‘I decided screw it, let’s give it a go’: Richard Branson says airlines were ‘abysmal’ when he started Virgin

Air pioneer: Sir Richard Branson beside a Virgin Atlantic at London Heathrow Boeing 787 Dreamliner about to depart to New York JFK  (Simon Calder)
Air pioneer: Sir Richard Branson beside a Virgin Atlantic at London Heathrow Boeing 787 Dreamliner about to depart to New York JFK (Simon Calder)

“I was driving to the airport and the plane was just landing from its final test flight and it came right across the motorway,” recalls Sir Richard Branson.

“I remember swerving over all three lanes, getting so excited watching the plane but not watching where I was going.”

Forty years on from the maiden flight of an upstart airline named Virgin Atlantic, the bearded billionaire is describing his feelings on the day in June 1984 when the “legacy” transatlantic carriers discovered a challenger brand.

In the 1970s Richard Branson had created a music empire, signing talent such as Mike Oldfield, Phil Collins and the Sex Pistols. With a chain of music stores as well as a record label, the young entrepreneur spent a lot of time in the air. Which he really, really didn’t enjoy.

“The airline business was abysmally run,” he now says. Rather than just put up with uncomfortable seats and shoddy service, he decided to start his own airline – in an industry littered with expensive failures.

“I can’t say ‘no’ to a challenge. I just thought ‘screw it, let’s give it a go.’”

Since then, Sir Richard says: “Life has been a hell of a lot more fun.”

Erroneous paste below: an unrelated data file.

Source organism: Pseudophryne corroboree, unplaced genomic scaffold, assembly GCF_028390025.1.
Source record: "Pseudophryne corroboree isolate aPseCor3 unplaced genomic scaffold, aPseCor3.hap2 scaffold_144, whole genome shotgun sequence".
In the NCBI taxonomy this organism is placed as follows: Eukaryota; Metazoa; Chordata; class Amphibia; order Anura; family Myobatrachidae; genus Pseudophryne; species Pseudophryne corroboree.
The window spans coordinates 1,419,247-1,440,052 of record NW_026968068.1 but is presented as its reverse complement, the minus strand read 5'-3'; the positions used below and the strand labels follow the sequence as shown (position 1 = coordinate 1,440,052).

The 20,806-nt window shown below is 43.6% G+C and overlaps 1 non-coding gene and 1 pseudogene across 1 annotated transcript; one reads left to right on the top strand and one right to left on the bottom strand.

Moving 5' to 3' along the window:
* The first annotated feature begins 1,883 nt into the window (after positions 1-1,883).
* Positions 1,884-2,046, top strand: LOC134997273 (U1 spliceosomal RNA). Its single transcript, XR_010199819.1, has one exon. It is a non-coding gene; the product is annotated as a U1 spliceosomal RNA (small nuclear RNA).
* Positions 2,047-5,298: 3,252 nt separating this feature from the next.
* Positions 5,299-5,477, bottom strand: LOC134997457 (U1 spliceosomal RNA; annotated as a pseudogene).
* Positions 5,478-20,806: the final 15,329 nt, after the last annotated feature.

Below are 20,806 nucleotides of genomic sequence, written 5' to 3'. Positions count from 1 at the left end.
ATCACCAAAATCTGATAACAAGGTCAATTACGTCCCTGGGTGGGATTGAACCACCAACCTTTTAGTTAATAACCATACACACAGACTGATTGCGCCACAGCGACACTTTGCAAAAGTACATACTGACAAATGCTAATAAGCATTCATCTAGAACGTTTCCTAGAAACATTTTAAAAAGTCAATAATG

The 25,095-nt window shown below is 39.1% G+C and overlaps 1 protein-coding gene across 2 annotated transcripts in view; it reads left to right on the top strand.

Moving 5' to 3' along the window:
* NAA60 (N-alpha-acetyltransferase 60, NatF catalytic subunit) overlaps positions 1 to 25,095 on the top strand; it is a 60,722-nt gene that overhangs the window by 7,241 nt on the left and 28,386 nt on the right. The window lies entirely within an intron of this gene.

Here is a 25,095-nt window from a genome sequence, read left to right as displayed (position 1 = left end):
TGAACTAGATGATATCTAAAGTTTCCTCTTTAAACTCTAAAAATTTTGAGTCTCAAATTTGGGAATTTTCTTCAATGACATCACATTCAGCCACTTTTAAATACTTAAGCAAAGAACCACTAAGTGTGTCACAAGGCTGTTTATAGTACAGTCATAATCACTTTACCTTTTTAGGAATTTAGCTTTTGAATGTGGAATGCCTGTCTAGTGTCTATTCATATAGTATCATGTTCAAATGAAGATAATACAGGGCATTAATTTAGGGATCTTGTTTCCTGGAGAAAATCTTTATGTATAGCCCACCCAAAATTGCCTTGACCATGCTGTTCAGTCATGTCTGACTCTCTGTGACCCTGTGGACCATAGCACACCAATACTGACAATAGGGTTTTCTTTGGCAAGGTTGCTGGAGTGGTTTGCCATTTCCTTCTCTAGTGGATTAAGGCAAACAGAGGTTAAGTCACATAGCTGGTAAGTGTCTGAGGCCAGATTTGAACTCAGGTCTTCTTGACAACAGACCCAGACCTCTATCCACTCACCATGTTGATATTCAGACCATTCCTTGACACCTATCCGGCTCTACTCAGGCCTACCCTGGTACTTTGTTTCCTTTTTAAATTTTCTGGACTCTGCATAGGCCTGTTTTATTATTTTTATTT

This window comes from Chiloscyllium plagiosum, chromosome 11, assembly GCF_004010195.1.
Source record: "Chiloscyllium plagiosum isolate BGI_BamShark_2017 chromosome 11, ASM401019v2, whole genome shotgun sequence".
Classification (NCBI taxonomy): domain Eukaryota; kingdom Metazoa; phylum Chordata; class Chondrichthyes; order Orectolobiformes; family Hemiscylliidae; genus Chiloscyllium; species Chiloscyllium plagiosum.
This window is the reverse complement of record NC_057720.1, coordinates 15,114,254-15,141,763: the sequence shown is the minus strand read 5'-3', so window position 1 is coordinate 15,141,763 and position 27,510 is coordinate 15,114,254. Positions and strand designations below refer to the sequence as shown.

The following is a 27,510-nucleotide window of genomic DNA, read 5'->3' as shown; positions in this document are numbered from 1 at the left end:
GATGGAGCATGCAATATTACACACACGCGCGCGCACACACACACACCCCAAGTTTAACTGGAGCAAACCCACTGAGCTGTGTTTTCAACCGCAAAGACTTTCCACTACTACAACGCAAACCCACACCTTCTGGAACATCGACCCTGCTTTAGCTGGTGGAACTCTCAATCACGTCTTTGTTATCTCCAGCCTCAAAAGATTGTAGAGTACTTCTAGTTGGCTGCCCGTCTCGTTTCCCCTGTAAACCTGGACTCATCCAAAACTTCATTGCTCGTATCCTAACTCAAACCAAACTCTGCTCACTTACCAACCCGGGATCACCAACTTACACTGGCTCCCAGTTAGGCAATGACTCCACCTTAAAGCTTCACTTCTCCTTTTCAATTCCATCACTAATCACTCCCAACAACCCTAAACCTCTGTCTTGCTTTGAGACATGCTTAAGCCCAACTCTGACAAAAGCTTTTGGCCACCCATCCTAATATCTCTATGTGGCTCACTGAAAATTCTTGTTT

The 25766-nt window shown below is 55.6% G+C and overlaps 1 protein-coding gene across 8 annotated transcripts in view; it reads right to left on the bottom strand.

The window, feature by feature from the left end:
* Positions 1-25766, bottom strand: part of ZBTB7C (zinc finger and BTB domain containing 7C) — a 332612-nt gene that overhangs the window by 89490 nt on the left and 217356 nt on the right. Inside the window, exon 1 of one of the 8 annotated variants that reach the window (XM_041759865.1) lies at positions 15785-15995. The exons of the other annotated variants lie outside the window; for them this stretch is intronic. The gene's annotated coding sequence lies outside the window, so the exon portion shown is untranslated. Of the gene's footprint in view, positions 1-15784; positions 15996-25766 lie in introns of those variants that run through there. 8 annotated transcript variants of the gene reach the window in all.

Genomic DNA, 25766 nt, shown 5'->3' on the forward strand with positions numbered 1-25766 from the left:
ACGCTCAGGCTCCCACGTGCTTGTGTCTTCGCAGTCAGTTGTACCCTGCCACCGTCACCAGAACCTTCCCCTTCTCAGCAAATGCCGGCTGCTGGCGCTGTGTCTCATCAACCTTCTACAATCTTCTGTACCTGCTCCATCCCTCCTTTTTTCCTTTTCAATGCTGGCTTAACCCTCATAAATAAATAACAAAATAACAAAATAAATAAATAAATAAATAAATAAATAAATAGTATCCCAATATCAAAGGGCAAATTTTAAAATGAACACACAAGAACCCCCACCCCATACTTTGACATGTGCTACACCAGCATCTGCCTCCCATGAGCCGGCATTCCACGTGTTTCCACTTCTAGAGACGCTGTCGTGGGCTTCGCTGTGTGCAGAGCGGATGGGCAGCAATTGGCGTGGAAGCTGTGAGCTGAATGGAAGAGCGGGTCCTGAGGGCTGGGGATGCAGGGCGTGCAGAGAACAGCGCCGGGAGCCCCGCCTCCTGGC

The fun started with the very first flight from London Gatwick to New York Newark on 22 June 1984. Having survived that motorway swerve as the Boeing 747 came into land, Sir Richard says: “We had one of those wonderful days almost equal to when I went into space.

“One of those wonderful, magical days where everything couldn’t have gone better.

“I remember on the first flight sitting with [partner, later wife] Joan and [their daughter] Holly on our laps and looking around the cabin and thinking: ‘We have the most delightful cabin crew in the world. They’re smiling, they’re joking, they’re happy.

“Will it last more than three or four years – will we last more than three or four years?”

Maiden flight: Richard Branson at Gatwick airport ahead of the first Virgin Atlantic departure to Newark New York (Virgin Atlantic)
Maiden flight: Richard Branson at Gatwick airport ahead of the first Virgin Atlantic departure to Newark New York (Virgin Atlantic)

Upon returning from New York to his then west London home at 80 Oxford Gardens, he says “I found the bank manager sitting on my doorstep”.

Even for a successful music mogul, taking on airline with the pedigree – and firm grip on the transatlantic market – of British Airways, Pan Am and TWA was a high-stakes game.

Two years earlier, Laker Airways had gone bust: forced out, according to Sir Freddie Laker, by the big boys ganging up. He advised then plain Mr Branson to create a business class cabin as well as economy, so that the competition could not simply defeat Virgin Atlantic on price.

“Upper Class” was a revolution: passengers were driven to the airport in a limousine, before boarding a Jumbo jet with an upper deck fitted out with just eight luxury seats. Compared with today’s standards, they would barely qualify as premium economy (another Virgin Atlantic innovation among European airlines, introduced in 1992 as Mid Class).

Yet in 1984, Upper Class was still miles better than the opposition’s business class, and with cabin crew who “genuinely care” according to Sir Richard.

“They’re going to go out of their way to make somebody smile.”